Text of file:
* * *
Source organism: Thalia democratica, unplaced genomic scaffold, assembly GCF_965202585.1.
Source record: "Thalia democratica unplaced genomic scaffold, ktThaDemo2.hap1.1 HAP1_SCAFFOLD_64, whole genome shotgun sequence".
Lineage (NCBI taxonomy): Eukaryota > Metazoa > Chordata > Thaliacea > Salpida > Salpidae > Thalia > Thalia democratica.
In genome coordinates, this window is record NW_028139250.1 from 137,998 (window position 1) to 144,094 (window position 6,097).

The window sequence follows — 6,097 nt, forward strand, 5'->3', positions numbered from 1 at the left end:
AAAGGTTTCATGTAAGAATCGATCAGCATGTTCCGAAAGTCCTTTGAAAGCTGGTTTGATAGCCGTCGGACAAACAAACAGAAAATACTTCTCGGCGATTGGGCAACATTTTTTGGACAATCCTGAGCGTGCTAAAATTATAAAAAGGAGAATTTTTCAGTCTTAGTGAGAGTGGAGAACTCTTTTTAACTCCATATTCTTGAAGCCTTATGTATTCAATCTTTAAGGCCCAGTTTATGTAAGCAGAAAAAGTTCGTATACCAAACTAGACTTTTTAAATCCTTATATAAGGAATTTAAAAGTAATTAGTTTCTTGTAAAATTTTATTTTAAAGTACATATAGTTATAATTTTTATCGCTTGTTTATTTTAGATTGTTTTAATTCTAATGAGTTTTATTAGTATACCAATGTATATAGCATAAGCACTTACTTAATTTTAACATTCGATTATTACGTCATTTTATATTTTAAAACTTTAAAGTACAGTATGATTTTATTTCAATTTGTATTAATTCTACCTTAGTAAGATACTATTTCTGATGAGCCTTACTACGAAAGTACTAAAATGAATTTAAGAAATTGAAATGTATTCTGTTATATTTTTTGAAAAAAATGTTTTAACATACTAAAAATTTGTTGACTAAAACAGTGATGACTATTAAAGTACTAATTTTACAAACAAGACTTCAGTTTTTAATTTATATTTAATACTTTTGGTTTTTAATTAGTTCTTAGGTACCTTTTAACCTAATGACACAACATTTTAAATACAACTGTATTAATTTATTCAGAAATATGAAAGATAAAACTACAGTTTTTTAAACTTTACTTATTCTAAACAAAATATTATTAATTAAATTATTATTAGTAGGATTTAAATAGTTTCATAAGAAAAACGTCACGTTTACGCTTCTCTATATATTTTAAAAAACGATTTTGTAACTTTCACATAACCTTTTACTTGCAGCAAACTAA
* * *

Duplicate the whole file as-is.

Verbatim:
Source organism: Thalia democratica, unplaced genomic scaffold, assembly GCF_965202585.1.
Source record: "Thalia democratica unplaced genomic scaffold, ktThaDemo2.hap1.1 HAP1_SCAFFOLD_64, whole genome shotgun sequence".
Lineage (NCBI taxonomy): Eukaryota > Metazoa > Chordata > Thaliacea > Salpida > Salpidae > Thalia > Thalia democratica.
In genome coordinates, this window is record NW_028139250.1 from 137,998 (window position 1) to 144,094 (window position 6,097).

The window sequence follows — 6,097 nt, forward strand, 5'->3', positions numbered from 1 at the left end:
AAAGGTTTCATGTAAGAATCGATCAGCATGTTCCGAAAGTCCTTTGAAAGCTGGTTTGATAGCCGTCGGACAAACAAACAGAAAATACTTCTCGGCGATTGGGCAACATTTTTTGGACAATCCTGAGCGTGCTAAAATTATAAAAAGGAGAATTTTTCAGTCTTAGTGAGAGTGGAGAACTCTTTTTAACTCCATATTCTTGAAGCCTTATGTATTCAATCTTTAAGGCCCAGTTTATGTAAGCAGAAAAAGTTCGTATACCAAACTAGACTTTTTAAATCCTTATATAAGGAATTTAAAAGTAATTAGTTTCTTGTAAAATTTTATTTTAAAGTACATATAGTTATAATTTTTATCGCTTGTTTATTTTAGATTGTTTTAATTCTAATGAGTTTTATTAGTATACCAATGTATATAGCATAAGCACTTACTTAATTTTAACATTCGATTATTACGTCATTTTATATTTTAAAACTTTAAAGTACAGTATGATTTTATTTCAATTTGTATTAATTCTACCTTAGTAAGATACTATTTCTGATGAGCCTTACTACGAAAGTACTAAAATGAATTTAAGAAATTGAAATGTATTCTGTTATATTTTTTGAAAAAAATGTTTTAACATACTAAAAATTTGTTGACTAAAACAGTGATGACTATTAAAGTACTAATTTTACAAACAAGACTTCAGTTTTTAATTTATATTTAATACTTTTGGTTTTTAATTAGTTCTTAGGTACCTTTTAACCTAATGACACAACATTTTAAATACAACTGTATTAATTTATTCAGAAATATGAAAGATAAAACTACAGTTTTTTAAACTTTACTTATTCTAAACAAAATATTATTAATTAAATTATTATTAGTAGGATTTAAATAGTTTCATAAGAAAAACGTCACGTTTACGCTTCTCTATATATTTTAAAAAACGATTTTGTAACTTTCACATAACCTTTTACTTGCAGCAAACTAA